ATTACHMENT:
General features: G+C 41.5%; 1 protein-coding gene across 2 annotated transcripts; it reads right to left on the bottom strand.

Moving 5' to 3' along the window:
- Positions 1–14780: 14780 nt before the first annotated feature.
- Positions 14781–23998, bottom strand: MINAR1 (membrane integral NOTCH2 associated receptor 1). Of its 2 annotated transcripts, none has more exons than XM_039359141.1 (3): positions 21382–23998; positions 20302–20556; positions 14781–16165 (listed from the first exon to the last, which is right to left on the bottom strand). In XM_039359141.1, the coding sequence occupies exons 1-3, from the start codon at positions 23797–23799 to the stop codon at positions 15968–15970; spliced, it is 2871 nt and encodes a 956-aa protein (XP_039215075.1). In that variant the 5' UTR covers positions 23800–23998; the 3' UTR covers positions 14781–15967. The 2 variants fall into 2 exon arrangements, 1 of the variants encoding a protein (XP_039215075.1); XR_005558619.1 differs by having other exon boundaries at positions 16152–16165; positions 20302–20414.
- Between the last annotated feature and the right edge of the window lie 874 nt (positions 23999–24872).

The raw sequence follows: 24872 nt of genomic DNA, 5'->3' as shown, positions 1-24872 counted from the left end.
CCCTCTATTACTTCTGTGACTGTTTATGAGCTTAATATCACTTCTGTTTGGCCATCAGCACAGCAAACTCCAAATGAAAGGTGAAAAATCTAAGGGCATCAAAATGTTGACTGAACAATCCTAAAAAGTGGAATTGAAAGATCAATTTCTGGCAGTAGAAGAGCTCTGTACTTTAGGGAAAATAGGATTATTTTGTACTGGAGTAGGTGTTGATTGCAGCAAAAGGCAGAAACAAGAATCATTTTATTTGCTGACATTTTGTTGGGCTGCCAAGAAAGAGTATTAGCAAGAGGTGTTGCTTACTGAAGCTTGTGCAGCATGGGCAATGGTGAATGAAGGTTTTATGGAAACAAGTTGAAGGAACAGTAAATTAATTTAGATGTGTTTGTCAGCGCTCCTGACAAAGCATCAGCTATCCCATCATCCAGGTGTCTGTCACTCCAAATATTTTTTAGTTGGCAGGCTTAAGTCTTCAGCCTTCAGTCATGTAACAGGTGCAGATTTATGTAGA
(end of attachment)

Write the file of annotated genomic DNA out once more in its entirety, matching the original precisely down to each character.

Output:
General features: G+C 41.5%; 1 protein-coding gene across 2 annotated transcripts; it reads right to left on the bottom strand.

Moving 5' to 3' along the window:
- Positions 1–14780: 14780 nt before the first annotated feature.
- Positions 14781–23998, bottom strand: MINAR1 (membrane integral NOTCH2 associated receptor 1). Of its 2 annotated transcripts, none has more exons than XM_039359141.1 (3): positions 21382–23998; positions 20302–20556; positions 14781–16165 (listed from the first exon to the last, which is right to left on the bottom strand). In XM_039359141.1, the coding sequence occupies exons 1-3, from the start codon at positions 23797–23799 to the stop codon at positions 15968–15970; spliced, it is 2871 nt and encodes a 956-aa protein (XP_039215075.1). In that variant the 5' UTR covers positions 23800–23998; the 3' UTR covers positions 14781–15967. The 2 variants fall into 2 exon arrangements, 1 of the variants encoding a protein (XP_039215075.1); XR_005558619.1 differs by having other exon boundaries at positions 16152–16165; positions 20302–20414.
- Between the last annotated feature and the right edge of the window lie 874 nt (positions 23999–24872).

The raw sequence follows: 24872 nt of genomic DNA, 5'->3' as shown, positions 1-24872 counted from the left end.
CCCTCTATTACTTCTGTGACTGTTTATGAGCTTAATATCACTTCTGTTTGGCCATCAGCACAGCAAACTCCAAATGAAAGGTGAAAAATCTAAGGGCATCAAAATGTTGACTGAACAATCCTAAAAAGTGGAATTGAAAGATCAATTTCTGGCAGTAGAAGAGCTCTGTACTTTAGGGAAAATAGGATTATTTTGTACTGGAGTAGGTGTTGATTGCAGCAAAAGGCAGAAACAAGAATCATTTTATTTGCTGACATTTTGTTGGGCTGCCAAGAAAGAGTATTAGCAAGAGGTGTTGCTTACTGAAGCTTGTGCAGCATGGGCAATGGTGAATGAAGGTTTTATGGAAACAAGTTGAAGGAACAGTAAATTAATTTAGATGTGTTTGTCAGCGCTCCTGACAAAGCATCAGCTATCCCATCATCCAGGTGTCTGTCACTCCAAATATTTTTTAGTTGGCAGGCTTAAGTCTTCAGCCTTCAGTCATGTAACAGGTGCAGATTTATGTAGA